- (Essi/Loro) parlano
Note: Words egli, ella, and essi are older versions of lui, lei, and loro, respectively, but are still used today only in formal, written Italian.
3rd Conjugation Verbs taking "-isc-"Edit
Many 3rd Conjugation verbs add the letters -isc- between the stem and the ending for the present tense. This is constructed as follows:
|finire(to end/finish)||io||-isco||io finisco|
Remember that, when followed by i or e, -sc- sounds like the English 'shake' (/ʃ/). If a, o or u follow, -sc- will be read as in the English word 'sky' (/sk/).
The Present Perfect (Passato Prossimo)Edit
The Passato Prossimo is one of the most commonly used past tenses in Italian. It is a compound tense, therefore the auxiliary verbs avere and essere are used in conjugation. Note that the following conjugations are both irregular.
The Past ParticipleEdit
The past participle is used with the verbs avere and essere to form the passato prossimo. To form the past participle, the ending of the verb (-are, -ere, -ire) are changed as follows:
- verbs ending in -are take -ato for their past participle (e.g.: parlare ("to speak") → parlato)
- verbs ending in -ere take -uto for their past participle (e.g.: cadere ("to fall") → caduto)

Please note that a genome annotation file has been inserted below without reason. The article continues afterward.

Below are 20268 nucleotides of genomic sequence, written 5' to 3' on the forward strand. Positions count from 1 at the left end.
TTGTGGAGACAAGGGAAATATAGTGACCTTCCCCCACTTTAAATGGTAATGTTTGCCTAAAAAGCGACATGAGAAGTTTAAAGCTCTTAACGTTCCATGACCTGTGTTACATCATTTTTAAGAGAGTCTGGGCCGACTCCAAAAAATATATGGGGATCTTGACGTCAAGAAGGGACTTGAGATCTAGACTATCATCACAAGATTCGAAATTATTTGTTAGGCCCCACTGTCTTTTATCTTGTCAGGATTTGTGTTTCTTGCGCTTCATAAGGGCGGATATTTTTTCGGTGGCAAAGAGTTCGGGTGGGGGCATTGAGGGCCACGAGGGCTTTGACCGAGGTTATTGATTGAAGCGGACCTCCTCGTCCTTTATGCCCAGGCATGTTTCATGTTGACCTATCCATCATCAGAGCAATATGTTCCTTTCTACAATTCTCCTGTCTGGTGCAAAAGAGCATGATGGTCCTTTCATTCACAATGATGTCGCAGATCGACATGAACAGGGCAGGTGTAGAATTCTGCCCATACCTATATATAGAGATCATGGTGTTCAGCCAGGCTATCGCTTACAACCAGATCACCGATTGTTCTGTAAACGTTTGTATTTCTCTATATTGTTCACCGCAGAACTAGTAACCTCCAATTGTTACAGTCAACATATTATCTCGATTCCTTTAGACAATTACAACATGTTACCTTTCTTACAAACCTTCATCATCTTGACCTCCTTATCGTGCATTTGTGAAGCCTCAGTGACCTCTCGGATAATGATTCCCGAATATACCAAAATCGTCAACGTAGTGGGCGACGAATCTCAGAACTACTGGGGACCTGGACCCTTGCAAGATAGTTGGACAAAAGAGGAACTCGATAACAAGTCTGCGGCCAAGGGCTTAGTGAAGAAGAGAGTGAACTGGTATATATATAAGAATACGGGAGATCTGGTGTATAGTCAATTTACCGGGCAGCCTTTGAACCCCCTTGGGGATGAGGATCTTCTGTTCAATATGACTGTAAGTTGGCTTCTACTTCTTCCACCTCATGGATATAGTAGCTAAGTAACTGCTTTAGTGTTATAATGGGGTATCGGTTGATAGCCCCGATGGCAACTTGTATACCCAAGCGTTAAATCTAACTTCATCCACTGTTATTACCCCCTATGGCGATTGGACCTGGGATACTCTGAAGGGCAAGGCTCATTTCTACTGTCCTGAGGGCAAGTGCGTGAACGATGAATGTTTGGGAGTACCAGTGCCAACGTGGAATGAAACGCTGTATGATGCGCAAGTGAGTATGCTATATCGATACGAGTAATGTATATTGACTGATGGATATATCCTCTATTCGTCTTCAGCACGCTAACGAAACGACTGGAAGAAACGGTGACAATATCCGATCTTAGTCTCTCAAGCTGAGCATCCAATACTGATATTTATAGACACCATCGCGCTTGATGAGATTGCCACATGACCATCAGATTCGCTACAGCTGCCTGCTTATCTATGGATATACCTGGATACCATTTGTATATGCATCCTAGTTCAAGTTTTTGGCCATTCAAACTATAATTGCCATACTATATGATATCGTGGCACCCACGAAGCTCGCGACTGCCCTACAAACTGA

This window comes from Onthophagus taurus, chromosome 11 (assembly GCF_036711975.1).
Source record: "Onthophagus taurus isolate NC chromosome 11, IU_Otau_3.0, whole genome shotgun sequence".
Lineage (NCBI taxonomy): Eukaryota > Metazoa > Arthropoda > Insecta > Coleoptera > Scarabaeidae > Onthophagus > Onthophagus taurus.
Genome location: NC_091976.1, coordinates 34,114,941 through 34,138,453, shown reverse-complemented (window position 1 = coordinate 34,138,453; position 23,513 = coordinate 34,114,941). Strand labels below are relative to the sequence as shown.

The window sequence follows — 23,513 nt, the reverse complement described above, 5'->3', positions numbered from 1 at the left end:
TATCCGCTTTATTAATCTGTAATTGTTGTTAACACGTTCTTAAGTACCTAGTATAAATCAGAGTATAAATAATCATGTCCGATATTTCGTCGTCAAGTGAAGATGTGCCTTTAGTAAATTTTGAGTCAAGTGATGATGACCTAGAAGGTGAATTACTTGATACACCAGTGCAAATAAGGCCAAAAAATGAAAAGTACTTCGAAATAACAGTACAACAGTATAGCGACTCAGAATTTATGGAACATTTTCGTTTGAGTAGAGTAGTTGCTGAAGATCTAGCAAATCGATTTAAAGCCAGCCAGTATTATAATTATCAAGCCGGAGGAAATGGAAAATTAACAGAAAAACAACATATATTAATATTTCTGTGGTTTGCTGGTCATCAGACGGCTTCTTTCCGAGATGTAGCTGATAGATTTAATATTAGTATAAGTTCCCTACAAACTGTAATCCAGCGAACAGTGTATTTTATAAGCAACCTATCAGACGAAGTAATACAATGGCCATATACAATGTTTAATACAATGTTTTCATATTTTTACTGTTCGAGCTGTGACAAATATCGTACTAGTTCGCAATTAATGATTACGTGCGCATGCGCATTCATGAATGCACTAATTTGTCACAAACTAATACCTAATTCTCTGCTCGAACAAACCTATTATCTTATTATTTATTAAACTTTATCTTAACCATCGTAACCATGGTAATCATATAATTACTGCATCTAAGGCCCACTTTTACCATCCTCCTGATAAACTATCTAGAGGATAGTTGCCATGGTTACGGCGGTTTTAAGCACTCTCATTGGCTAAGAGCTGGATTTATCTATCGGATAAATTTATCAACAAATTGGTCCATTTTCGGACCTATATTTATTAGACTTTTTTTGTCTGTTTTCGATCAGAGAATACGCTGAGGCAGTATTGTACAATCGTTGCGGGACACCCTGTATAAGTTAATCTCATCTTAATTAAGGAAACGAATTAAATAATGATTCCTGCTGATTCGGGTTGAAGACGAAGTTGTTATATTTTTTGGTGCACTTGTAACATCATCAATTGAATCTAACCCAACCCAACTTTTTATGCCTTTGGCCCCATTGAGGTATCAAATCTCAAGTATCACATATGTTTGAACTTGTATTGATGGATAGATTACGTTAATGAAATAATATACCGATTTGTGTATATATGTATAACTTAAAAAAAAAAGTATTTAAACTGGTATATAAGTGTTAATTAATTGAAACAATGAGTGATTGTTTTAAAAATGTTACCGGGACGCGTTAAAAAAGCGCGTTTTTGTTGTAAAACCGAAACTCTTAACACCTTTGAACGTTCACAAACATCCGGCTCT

- verbs ending in -ire take -ito for their past participle (e.g.: finire ("to end/stop/finish") → finito)
Note that the past participle of avere is avuto and the past participle of essere is stato.
The majority of the -ere verbs, some -ire ones and fare (meaning "to do", "to make") actually form irregular past participles which don't follow any specific rules and have to be memorised (e.g.: vedere ("to see") → visto).
Formation of the Passato Prossimo with AvereEdit
To form the passato prossimo, you have to use avere or essere plus the past participle. Most verbs take avere for the passato prossimo; all reflexive verbs take essere and a few select verbs of motion take essere.
For now, we deal with the verbs that take avere. First, you conjugate avere for the appropriate subject, then place the past participle after it; an example follows:
|Parlare (to speak)|
The literal translation of this is "I have spoken", "you have spoken", "he/she has spoken", etc. However, this tense is the main past tense used in Italian and can be loosely translated as "I spoke", "you spoke", "he/she spoke", etc. Note that almost all verbs are conjugated this way with the passato prossimo.